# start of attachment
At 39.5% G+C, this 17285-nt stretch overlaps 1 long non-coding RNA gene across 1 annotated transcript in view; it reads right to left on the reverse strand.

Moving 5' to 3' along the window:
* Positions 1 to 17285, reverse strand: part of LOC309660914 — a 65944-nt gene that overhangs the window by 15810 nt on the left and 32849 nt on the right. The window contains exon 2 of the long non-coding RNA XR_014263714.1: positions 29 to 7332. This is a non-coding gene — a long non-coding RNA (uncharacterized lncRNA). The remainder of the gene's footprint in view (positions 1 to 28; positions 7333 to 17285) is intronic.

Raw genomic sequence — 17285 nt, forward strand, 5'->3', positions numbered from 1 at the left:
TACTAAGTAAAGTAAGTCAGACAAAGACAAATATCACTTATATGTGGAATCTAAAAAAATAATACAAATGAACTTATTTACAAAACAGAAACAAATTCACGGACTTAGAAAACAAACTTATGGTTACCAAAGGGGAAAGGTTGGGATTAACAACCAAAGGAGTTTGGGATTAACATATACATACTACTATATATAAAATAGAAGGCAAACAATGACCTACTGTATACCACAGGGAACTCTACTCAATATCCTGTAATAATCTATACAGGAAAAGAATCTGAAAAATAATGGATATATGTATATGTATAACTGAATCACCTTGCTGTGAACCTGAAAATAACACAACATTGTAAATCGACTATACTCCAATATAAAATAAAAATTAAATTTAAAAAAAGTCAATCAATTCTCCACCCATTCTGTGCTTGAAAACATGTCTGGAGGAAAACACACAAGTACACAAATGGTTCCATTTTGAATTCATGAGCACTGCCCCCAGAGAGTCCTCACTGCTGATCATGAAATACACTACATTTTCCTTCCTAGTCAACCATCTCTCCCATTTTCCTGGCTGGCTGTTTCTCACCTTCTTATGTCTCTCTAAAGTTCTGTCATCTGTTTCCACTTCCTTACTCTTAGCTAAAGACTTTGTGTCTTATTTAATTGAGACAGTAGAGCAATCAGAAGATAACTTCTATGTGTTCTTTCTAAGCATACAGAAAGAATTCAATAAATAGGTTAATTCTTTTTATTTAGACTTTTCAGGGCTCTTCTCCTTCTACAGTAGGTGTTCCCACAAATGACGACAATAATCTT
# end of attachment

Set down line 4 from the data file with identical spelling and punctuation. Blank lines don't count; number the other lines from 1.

Raw genomic sequence — 17285 nt, forward strand, 5'->3', positions numbered from 1 at the left: